Finding Literary Community by Making Bad Jokes on Twitter
As part of our Social Media Week series, Kristen Arnett writes about her journey on Twitter, the Hell App, and how she uses the platform to connect with other writers and try out bits.
Though I’ve been lucky enough now to publish a few books, I still use Twitter as a space for humor and camaraderie. It feels comfortable, like pulling on a ratty old bathrobe and drinking beers on the couch, chatting with friends. Whenever I make my very stupid jokes online, I am essentially trying out a bit. It’s the same with writing on the page, I think, because I’m working to find the exact right way to ask a question. How many ways can I tell a certain kind of joke—for instance,whatisandwhat isn’t aravioli—and still find some measure of satisfaction from the telling? How many different directions can I take that joke before my brain decides that it’s enough, that we’ve wrung every last drop of pleasure from it? I’m engaging with others when I’m posting those terrible gags, with other writers as well as my readers, and it’s fun to see what manages to fly and what ultimately tanks. And isn’t that the same kind of thing that happens when we’re floundering around in our respective Word documents? We’re scrawling everything out, desperate to see what sticks. We want to know what’s going to remain with us after we’ve exhausted all other possible options. Social media can give us that, albeit occasionally. We are writing to be heard. We are writing toward our audience, whoever that might be. Those people can quite often be found on Twitter.
The platform can be enraging, but it’s also a space that allows me to understand that I am not alone when it comes to my anxieties and vulnerabilities and frustrations. As artists online, we can vent all of those fears and hopes to each other, oftentimes simultaneously. There is always going to be at least one person out there who also gets the joke and wants to laugh along with you.
I want to make the internet a place of joy for myself and for others. Lately I’ve found myself only going onto Twitter if it’s because I have something uplifting to share or something profoundly stupid, which, if I’m being honest, mostly feels like the same kind of content. We are looking for escape in these online spaces, escape from our work and sometimes escape from our own traitorous brains. We are looking to connect, sure, but sometimes we are looking to just throw something out into the universe to see if it will toss anything back. And sometimes social media gives us that, but it’s also capable of taking it away again. With more followers comes more opportunities for connection, but it can also become its own echo chamber. It’s a struggle to be heard over all that racket.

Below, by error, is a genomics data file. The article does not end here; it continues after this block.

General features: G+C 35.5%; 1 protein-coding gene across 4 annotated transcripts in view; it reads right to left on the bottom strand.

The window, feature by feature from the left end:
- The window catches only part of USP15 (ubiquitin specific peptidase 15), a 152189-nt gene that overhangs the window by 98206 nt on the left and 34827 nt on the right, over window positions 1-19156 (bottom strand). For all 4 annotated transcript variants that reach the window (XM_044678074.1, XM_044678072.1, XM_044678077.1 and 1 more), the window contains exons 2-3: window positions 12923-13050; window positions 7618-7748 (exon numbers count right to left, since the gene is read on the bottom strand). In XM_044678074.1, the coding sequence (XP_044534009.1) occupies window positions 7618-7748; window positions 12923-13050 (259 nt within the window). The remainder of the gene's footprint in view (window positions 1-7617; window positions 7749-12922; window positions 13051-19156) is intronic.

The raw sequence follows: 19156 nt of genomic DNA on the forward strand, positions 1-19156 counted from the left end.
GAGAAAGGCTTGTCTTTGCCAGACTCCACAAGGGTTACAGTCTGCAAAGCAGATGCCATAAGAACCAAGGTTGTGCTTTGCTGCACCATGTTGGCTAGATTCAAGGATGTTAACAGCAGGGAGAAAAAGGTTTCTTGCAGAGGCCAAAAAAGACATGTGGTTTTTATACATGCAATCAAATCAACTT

Twitter is not a perfect tool by any means. It’s a platform meant for something, but I’m not sure exactly what. And buddy, I am fine with not knowing. There are times when I look at how people are increasingly directing their voices past each other, missing the ear and heart entirely, and I wonder if it’s still possible to utilize it for our shared satisfaction. The best that I’ve been able to come up with is that it might be a homing device, an app that allows like to finally find like. What we do after we find each other and like those series of tweets is something else entirely.
I feel lucky that I have been able to gather a community around me from such a strange and wild space, one that magnetizes just as much as it repels. There are people in my life, writers and friends who I consider family, and Twitter gave them to me, allowed me the opportunity to gather them close. I am grateful for that.
I don’t know what Twitter will look like even five years from now. It’s possible that we’ll have moved our way on to an entirely different platform altogether. Maybe you’ll find me in that new place sometime, making jokes in a different space, but I’ll still be searching for the same kind of connection. Making my dumb jokes. Just trying to see what ultimately sticks.
Kristen Arnett is the author of With Teeth: A Novel (Riverhead Books, 2021) and the NYT bestselling debut novel Mostly Dead Things (Tin House, 2019) which was a finalist for the Lambda Literary Award in fiction. She is a queer fiction and essay writer and she lives in Florida.